Thu, 17 Apr 1997 10:15:43 -0700
I'll try to bring this to a close, and only mention new issues that came up.
On Apr 17, 11:06am, Carl Bruggeman wrote:
> [I wrote:]
> > I've always found that moderately frequent full collections are
> > necessary for the kind of environment I've been dealing with.)
> They probably are necessary with only 2 generations. This is why
> timely finalization is so important (see below)
I guess this is another recurring disagreement on this list. I believe
they're inherently necessary. Generational collection helps performance in
most cases, sometimes substantially, but by itself it's not a reliable way to
get performance. You need reasonably fast incremental full collection strategy
to back it up.
My experience has been that even with our collector, the most visible garbage
collector performance issues occur with the construction of large, relatively
long-lived in-memory data structures. My canonical example at PARC were
multi-megabyte mail files. These accounted for a significant fraction of all
allocation, had a lifetime of at least hours, and I suspect their expected
lifetimes were not at all correlated to their age. Such data structures don't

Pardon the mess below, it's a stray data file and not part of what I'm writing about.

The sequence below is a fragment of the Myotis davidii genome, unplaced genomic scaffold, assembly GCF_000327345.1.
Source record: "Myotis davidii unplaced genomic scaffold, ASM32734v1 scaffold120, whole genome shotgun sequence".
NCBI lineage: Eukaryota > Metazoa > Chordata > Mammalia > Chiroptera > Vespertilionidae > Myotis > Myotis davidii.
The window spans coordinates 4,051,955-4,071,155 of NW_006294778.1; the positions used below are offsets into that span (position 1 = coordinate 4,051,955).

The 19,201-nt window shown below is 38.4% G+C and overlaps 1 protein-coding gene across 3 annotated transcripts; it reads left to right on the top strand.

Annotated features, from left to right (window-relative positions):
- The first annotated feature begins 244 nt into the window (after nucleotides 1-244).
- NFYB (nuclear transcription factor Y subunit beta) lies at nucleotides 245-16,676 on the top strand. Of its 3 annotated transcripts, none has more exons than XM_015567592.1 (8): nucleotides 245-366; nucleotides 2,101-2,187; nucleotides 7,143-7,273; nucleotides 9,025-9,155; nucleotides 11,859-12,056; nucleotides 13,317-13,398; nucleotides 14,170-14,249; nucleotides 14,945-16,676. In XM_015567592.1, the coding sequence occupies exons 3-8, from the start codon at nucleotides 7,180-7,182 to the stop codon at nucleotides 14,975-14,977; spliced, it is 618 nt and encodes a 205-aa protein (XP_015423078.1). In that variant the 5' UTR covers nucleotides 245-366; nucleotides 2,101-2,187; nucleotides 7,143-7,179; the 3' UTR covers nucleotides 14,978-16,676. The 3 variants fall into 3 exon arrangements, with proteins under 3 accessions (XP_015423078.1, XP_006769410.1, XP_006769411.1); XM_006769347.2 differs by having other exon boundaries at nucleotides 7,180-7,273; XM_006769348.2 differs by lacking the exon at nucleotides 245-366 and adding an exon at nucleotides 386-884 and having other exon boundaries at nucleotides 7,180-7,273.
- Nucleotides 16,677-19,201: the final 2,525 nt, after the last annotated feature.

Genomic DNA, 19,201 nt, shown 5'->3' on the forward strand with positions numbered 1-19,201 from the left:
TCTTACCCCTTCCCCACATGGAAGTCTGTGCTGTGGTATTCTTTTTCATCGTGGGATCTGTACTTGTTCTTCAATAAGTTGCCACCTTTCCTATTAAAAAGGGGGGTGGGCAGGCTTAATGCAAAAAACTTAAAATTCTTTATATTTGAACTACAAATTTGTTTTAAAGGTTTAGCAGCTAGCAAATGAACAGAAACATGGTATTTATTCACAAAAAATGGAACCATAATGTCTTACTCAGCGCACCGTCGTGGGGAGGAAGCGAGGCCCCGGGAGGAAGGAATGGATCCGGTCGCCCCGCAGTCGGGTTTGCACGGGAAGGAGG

get constructed during standard Scheme or ML benchmarks. But that's a mistake.
They are important if you try to do real work on one of these systems (which
doesn't imply that reading mail is real work).
> But we already agreed that 80% of the time, finalization order is
> independent (not data dependent) and, more importantly, there are some
> cases (<10%) where the data dependent order is different from the
> finalization order. So, topological order gives you a mechanism that is
> "natural" for 90% of the cases (where guardians gives it to you
> "naturally" in 80% of the cases). Both approaches require more work
> in some of the other cases. It not that topological ordering is a
> silver bullet in 90% of the cases, its that it is a silver bullet in
> 10-20% of the cases, and is just one of the orderings which is
> acceptable in the other 80% of the cases. I really like "natural"
> solutions when they work 100% of the the time (such as garbage
> collection); they lose their luster quickly, for me, when they are not
> the "right thing" in cases that you want to be able to support.
I would argue that topologically ordered finalization is equivalent to
guardians in something like 80% of the cases. In all other cases I know about,
I would prefer topological ordering. There may be some small number of cases
for which guardians are more convenient, but I think we're lacking an example